What is a developmental disability?
According to state law (AS. 47.80.900 (7), the term developmental disability (DD) means a severe, chronic disability that:
Is attributable to a mental or physical impairment or combination of mental and physical impairments; is manifested before the individual attains age 22; is likely to continue indefinitely, and results in substantial functional limitations in three or more of the following areas of major life activity:
- self care;
- receptive and expressive language;
- self direction; capacity for independent living;
- economic self-sufficiency;
and reflects the person’s need for a combination and sequence of special, interdisciplinary, or generic assistance, supports or other services that are of lifelong or extended duration and are individually planned and coordinated.
Examples of types of developmental disabilities are intellectual disabilities, cerebral palsy, autism, and seizure disorder. Mental illness and Fetal Alcohol Syndrome may also be developmental disabilities. However, the disability must result in substantial functional limitations and meet the other criteria in the definition in order to qualify as a DD.
I am new to Alaska, and my child (family member) has a disability, what is the process for getting services in Alaska?
In order for a person with an intellectual and developmental disability to receive help through the State of Alaska, they must be determined developmentally disabled as defined by state law (see above). Fill out the Eligibility Determination and Request for Services Application Packet to begin the process.
My child has been diagnosed with a developmental disability, what is the process for getting respite or other services?
- Contact the nearest STAR (Short-Term Assistance and Referral) Program
- Fill out the application packet online (Eligibility and Request Packet above)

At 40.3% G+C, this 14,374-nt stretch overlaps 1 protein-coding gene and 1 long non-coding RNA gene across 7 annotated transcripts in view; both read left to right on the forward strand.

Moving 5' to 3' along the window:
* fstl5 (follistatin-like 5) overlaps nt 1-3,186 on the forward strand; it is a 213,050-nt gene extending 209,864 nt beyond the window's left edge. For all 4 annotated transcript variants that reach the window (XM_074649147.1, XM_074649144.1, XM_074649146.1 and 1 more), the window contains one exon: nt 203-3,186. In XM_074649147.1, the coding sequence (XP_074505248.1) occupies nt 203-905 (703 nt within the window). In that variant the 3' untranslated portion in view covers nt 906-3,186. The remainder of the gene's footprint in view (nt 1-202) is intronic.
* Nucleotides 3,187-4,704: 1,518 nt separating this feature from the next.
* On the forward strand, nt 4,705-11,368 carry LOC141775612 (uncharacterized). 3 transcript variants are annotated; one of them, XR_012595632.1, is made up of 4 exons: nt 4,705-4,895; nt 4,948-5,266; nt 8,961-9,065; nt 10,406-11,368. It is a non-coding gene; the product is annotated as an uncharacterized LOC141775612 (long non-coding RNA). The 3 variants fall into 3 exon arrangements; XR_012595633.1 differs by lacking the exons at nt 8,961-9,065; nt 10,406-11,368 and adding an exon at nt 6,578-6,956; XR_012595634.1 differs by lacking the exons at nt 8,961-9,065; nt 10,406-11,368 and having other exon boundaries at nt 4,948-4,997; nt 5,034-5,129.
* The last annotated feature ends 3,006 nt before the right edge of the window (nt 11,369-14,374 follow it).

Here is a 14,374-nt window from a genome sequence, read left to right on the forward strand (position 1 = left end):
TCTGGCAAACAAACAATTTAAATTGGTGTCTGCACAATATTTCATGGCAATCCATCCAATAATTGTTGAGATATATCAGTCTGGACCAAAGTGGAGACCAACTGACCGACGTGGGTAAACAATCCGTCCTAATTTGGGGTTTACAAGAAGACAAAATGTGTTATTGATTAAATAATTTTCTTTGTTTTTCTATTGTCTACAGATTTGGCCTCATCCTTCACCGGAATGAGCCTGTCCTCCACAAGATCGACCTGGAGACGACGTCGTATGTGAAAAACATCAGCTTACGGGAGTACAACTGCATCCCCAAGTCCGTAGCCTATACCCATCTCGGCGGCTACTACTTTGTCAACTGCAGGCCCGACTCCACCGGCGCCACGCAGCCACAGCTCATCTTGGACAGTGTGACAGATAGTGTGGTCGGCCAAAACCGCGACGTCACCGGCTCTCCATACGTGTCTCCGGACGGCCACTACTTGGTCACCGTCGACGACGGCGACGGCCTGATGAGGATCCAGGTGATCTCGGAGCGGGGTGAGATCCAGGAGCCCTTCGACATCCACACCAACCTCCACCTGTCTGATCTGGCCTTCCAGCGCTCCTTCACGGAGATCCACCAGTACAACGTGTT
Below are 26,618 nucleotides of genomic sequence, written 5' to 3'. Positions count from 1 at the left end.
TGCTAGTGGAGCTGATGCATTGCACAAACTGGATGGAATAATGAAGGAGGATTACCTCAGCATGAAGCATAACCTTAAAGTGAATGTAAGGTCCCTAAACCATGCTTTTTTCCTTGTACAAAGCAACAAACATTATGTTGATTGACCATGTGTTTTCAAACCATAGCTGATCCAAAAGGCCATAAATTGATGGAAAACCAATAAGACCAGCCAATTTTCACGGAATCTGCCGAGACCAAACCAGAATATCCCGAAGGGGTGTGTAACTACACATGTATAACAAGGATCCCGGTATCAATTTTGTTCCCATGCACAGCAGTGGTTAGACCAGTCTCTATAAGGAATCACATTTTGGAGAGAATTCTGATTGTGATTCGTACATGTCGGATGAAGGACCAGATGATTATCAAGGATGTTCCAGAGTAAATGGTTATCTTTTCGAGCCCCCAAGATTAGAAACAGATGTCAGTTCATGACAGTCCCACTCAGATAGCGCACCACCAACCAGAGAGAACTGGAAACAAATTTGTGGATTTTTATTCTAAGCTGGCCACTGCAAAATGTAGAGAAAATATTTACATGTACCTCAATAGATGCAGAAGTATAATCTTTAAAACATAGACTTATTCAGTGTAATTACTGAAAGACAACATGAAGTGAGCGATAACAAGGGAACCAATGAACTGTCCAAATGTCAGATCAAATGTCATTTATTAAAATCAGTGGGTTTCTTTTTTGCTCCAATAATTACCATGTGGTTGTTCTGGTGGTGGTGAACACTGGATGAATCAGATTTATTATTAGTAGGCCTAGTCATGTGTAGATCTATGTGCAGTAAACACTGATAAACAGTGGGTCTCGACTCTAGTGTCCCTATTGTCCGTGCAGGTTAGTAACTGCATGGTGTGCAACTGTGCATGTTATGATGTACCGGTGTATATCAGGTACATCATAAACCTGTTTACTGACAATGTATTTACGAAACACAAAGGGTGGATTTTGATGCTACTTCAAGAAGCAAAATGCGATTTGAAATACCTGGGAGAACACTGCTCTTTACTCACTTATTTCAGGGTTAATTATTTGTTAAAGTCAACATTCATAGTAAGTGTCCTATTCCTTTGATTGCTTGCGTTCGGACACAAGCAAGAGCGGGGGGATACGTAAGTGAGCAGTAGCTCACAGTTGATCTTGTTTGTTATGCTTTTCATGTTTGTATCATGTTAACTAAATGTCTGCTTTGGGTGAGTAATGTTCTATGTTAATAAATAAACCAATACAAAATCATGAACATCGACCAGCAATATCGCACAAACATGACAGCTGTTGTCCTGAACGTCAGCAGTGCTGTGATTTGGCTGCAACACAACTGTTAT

- Contact a developmental disabilities agency (like Catholic Social Services) in your area
My child has a DD letter from the State already; what is the next step?
Contact a developmental disabilities agency in your area (such as Catholic Social Services).
Who can I contact if I need help navigating the system and/or filling out paperwork?
A STAR (Short-Term Assistance and Relief) program can help with navigating the system, filling out paperwork, and accessing services.
What is the difference between regular Medicaid and the Medicaid waiver?
Regular Medicaid provides medical coverage to people who meet certain income limits. The Medicaid waiver provides autonomy to people with a developmental disability and those who would otherwise need an institutional level of care. The waiver allows people who qualify to live in their home and community of choice while receiving the care they need.
What is TEFRA?
TEFRA provides standard medical coverage for children with disabilities who live at home, who do not qualify for Supplemental Security Income (SSI) due to parental income, and who meet certain disability requirements.
My child currently has waiver services through another agency. Can I receive services from more than one agency?
Yes. Families can choose to receive services from as many agencies as they choose. Your care coordinator can help you with this.
How do I switch services from one agency to another?
Contact your care coordinator for assistance. It is within your rights to switch services if you feel a different agency will be a better fit for your family.
How do I get my friend or family member to become a family-directed respite provider?
They will need to come in to our office and fill out an application that includes a background check, possible fingerprinting, W-9, etc. First Aid & CPR is required. They may not live in the same household.